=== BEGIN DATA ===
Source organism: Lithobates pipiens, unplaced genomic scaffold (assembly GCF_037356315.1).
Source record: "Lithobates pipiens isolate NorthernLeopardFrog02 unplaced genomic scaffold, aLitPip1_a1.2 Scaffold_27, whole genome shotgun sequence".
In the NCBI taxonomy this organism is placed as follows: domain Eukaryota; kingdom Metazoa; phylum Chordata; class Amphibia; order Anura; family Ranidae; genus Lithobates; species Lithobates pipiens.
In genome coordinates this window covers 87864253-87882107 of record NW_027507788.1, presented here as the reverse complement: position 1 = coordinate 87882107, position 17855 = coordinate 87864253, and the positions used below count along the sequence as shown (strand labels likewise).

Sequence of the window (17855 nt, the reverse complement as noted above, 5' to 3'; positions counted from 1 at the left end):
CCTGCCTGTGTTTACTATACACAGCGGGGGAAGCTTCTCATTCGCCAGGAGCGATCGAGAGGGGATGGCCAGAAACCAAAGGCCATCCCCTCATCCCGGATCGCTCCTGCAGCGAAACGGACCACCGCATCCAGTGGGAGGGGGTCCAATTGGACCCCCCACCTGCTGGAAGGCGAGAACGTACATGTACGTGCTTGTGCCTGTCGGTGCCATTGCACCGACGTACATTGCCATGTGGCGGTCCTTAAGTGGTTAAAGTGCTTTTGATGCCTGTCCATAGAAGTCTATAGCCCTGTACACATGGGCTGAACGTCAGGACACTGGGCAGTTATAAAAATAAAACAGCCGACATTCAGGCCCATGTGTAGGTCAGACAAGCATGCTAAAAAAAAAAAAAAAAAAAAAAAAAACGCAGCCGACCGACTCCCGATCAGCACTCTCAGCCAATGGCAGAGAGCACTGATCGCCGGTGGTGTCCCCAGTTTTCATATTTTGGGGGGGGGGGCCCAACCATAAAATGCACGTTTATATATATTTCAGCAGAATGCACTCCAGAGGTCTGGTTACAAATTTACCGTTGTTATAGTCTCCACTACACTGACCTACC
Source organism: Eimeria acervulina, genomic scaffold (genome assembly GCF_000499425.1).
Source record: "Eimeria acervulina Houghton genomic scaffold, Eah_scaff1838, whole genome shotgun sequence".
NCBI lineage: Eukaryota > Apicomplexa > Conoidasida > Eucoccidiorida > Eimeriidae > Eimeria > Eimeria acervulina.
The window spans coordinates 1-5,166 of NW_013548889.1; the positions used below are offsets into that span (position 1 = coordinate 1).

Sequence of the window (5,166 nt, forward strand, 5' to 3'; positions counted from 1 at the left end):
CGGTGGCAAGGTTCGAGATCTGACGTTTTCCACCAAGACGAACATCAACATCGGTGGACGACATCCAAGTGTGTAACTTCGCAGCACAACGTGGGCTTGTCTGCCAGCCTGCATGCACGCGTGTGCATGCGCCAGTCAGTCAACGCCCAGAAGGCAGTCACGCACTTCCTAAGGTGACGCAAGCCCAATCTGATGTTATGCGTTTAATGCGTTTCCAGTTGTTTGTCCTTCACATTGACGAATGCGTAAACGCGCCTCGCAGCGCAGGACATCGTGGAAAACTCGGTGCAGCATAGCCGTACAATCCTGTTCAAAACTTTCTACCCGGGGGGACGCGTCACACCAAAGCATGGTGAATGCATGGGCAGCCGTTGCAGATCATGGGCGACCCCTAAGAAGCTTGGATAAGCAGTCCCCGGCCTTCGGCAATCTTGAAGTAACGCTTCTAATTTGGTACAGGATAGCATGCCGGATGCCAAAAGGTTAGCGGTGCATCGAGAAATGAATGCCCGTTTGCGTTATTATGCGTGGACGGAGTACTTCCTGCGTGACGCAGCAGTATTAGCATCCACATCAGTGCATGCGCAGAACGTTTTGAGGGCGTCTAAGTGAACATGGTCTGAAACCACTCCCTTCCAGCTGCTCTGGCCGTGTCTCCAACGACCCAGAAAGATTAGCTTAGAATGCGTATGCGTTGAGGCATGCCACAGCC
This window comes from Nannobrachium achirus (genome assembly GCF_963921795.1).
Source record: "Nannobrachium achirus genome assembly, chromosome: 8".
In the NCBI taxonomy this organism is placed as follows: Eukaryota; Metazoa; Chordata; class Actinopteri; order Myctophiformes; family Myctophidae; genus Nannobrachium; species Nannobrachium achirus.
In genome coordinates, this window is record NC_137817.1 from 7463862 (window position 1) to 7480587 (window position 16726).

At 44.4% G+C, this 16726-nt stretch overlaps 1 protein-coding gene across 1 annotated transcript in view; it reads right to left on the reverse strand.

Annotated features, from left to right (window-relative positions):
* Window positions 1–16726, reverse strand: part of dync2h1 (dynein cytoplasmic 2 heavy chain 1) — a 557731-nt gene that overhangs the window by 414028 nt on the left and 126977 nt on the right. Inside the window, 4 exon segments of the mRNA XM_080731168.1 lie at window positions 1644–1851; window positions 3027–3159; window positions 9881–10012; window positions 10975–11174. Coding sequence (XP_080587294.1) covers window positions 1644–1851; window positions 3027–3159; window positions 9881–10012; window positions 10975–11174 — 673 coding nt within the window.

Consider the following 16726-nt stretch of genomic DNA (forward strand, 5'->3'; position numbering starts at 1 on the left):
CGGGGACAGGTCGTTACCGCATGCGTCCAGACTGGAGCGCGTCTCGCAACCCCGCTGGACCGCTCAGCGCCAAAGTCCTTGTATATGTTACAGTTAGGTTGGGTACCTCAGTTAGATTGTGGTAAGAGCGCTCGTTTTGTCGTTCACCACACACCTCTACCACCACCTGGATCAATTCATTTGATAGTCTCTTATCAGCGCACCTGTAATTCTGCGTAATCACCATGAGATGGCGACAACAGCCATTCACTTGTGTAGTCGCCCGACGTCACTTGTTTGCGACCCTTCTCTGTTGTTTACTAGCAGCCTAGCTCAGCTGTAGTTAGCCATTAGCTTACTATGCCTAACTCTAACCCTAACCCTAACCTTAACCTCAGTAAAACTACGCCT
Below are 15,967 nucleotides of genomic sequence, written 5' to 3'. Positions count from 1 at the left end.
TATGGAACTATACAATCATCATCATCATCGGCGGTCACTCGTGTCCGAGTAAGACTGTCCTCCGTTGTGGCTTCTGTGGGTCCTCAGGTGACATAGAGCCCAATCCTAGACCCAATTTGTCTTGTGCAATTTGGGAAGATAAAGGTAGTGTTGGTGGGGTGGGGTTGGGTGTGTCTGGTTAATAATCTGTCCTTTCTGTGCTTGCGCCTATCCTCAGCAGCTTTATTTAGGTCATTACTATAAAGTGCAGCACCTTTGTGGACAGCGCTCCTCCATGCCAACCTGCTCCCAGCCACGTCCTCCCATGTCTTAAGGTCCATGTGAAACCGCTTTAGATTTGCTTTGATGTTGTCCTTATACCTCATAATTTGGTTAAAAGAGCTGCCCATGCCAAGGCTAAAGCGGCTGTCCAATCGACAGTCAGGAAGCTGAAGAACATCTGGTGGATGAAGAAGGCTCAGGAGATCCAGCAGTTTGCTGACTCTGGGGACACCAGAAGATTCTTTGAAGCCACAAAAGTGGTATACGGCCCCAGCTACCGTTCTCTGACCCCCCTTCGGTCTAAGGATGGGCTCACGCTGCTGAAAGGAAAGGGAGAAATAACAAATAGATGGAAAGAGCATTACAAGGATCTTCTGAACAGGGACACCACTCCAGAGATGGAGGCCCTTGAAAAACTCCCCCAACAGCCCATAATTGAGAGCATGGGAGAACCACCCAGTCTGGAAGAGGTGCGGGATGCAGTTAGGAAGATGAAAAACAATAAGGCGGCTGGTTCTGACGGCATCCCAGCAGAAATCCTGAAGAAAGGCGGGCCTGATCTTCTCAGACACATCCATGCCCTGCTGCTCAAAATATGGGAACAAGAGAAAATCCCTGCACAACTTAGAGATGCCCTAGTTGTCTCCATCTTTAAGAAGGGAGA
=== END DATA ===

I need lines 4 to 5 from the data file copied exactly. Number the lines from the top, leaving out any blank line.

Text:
In genome coordinates this window covers 87864253-87882107 of record NW_027507788.1, presented here as the reverse complement: position 1 = coordinate 87882107, position 17855 = coordinate 87864253, and the positions used below count along the sequence as shown (strand labels likewise).

Sequence of the window (17855 nt, the reverse complement as noted above, 5' to 3'; positions counted from 1 at the left end):